Eros in Greece
Eros in Antiquity
When A.E. Housman, toward the end of his life, decided to correct the learned world’s misunderstanding of some passages in the Latin poets which deal in detail with the mechanics of homosexual copulation, he published, in a German scholarly periodical, an article entitled Praefanda 1 (which means “Dirty Words”). His meticulous explanation of the matter in hand was distinguished by the precise analysis, caustic wit, and elegant prose characteristic of all his writing, but this time the prose was not English but Latin. That was in 1931; in 1932 the New York publishing firm Covici-Friede livened up their list with a translation of Hans Licht’s Sexual Life in Ancient Greece (Licht’s real name was Brandt—he was director of a Gymnasium in Saxony). The “thirty-two full-page plates” with which Covici-Friede tried to spice the rather stolid fare served up by Brandt-Licht included such daring images as the Medici Venus, the Hermes of Praxiteles, the Louvre Diana, a Parthenon metope, and, for a real thrill, the Naples Aphrodite Kallipygos.
We have come a long way since then. Eros in Greece displays a sequence of photographs which illustrate in exquisite color every aspect of Greek erotic activity from alpha to omega and back again. Eros in Antiquity offers many of the same photographs, plus a generous coverage of the Pompeian wall-paintings and the curiosa, most of them coarsely obscene, from the notorious Gabinetto Segreto of the Museo Nazionale in Naples. In Greek Homosexuality K.J. Dover, dealing like Housman with specifics, calls a spade a spade but, unlike Housman, in his native tongue. “A man and a boy get into position for intercrural copulation” is one of his photo-captions, and another runs: “A hairy satyr masturbates while pushing a penis-substitute into his own anus.” And in Dover’s text the love that in Victorian England dared not speak its name is examined with a clinical eye, its Greek terminology defined with philological exactness, its physical manifestations unblushingly described, and its role in archaic and classical Greek society soberly appraised.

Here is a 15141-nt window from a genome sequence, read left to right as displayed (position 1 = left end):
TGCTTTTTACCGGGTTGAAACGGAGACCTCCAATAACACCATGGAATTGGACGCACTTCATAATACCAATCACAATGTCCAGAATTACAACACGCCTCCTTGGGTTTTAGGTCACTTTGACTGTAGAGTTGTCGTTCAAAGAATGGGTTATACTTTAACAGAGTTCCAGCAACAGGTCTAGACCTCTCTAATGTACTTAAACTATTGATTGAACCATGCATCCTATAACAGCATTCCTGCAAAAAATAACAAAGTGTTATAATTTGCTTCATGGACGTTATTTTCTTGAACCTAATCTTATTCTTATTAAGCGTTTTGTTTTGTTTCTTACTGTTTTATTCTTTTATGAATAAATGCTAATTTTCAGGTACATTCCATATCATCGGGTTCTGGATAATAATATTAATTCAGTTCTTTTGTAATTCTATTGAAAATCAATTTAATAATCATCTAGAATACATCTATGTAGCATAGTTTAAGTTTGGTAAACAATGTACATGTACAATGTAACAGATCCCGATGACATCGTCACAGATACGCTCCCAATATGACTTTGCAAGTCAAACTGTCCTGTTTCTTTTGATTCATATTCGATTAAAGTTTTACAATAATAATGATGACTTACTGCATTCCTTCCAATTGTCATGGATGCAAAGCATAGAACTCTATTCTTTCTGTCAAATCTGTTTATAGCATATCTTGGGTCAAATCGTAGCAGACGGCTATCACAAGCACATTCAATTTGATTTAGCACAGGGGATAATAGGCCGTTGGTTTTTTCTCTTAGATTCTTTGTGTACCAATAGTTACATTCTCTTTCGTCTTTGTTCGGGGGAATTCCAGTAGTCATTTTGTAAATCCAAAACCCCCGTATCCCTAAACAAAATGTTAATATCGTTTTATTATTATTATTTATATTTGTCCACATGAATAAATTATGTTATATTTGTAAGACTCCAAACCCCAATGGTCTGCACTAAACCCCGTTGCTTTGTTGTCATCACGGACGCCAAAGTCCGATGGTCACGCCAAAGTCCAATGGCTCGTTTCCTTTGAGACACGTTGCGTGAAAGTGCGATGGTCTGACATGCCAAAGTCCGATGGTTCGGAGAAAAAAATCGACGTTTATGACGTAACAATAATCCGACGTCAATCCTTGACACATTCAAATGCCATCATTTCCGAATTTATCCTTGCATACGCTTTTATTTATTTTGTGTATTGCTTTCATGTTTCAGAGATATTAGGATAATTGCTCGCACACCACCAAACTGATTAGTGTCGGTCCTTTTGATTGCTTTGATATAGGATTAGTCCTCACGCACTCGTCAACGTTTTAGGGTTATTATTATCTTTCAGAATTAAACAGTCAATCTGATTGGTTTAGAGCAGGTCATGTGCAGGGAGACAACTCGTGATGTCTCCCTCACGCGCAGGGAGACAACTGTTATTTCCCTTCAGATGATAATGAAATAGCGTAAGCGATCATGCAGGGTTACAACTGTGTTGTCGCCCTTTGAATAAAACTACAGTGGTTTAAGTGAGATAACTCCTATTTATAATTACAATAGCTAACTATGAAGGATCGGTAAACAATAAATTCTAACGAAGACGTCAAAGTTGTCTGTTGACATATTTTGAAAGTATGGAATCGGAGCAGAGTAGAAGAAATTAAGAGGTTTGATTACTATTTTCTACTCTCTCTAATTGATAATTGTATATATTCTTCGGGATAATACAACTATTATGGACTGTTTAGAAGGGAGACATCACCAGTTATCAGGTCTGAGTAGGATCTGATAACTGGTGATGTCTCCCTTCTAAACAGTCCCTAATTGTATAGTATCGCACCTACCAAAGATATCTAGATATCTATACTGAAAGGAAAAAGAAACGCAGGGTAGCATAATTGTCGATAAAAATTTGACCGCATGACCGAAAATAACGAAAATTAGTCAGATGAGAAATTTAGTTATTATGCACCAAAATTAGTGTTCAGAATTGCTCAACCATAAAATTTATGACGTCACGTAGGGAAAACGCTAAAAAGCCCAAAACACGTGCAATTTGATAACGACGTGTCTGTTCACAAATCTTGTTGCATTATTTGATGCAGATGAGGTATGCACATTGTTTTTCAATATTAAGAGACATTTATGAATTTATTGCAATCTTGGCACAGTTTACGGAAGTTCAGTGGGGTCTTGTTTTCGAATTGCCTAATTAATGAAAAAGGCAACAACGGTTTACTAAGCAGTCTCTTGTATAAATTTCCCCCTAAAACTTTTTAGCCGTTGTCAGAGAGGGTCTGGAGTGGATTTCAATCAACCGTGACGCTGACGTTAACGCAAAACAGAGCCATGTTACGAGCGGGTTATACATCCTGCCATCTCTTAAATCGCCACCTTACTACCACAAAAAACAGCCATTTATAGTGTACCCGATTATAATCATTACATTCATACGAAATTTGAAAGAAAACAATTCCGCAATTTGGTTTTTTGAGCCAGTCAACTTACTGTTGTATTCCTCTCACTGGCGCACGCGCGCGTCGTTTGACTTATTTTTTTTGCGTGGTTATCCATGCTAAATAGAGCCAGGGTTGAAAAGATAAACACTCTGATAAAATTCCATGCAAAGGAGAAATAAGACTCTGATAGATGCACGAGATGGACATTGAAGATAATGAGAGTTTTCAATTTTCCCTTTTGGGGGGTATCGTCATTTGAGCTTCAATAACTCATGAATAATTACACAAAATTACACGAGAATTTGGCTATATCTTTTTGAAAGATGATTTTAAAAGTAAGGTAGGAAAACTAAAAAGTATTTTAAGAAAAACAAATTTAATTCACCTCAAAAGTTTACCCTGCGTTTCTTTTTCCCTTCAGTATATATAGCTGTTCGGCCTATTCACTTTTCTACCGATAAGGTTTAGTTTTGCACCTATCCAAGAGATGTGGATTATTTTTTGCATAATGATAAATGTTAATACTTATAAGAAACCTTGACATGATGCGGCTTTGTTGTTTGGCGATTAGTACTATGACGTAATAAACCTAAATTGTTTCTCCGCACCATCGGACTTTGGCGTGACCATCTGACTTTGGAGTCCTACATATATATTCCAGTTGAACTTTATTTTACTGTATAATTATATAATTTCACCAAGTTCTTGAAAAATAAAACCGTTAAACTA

Eros in Greece (originally Eros in Grecia, Milan, 1975) has a broader scope; only half a dozen of the 160 color illustrations portray homosexual scenes. It is essentially a picture book, one of those quarto volumes which are produced for the coffee tables of the well-to-do and end up, after a decent interval, on the display tables of remainder houses. It is a very distinguished specimen of the genre. John Boardman, a renowned authority on Greek art, contributes an essay on “love in Greek art and life” which deals gracefully if not in depth with the place of Eros in mythology and cult; he then presents, through the persona of an imaginary youth of the classical period—“Pamphilos we shall call him”—a sketch of the sexual career of the Athenian homme sensuel moyen: a liaison with an older youth, marriage with a much younger bride, and extramural consolation with cultured hetaerae and the flute girls who entertain guests at the extremely un-Platonic symposia portrayed…
This is exclusive content for subscribers only.
Get unlimited access to The New York Review for just $1 an issue!
Continue reading this article, and thousands more from our archive, for the low introductory rate of just $1 an issue. Choose a Print, Digital, or All Access subscription.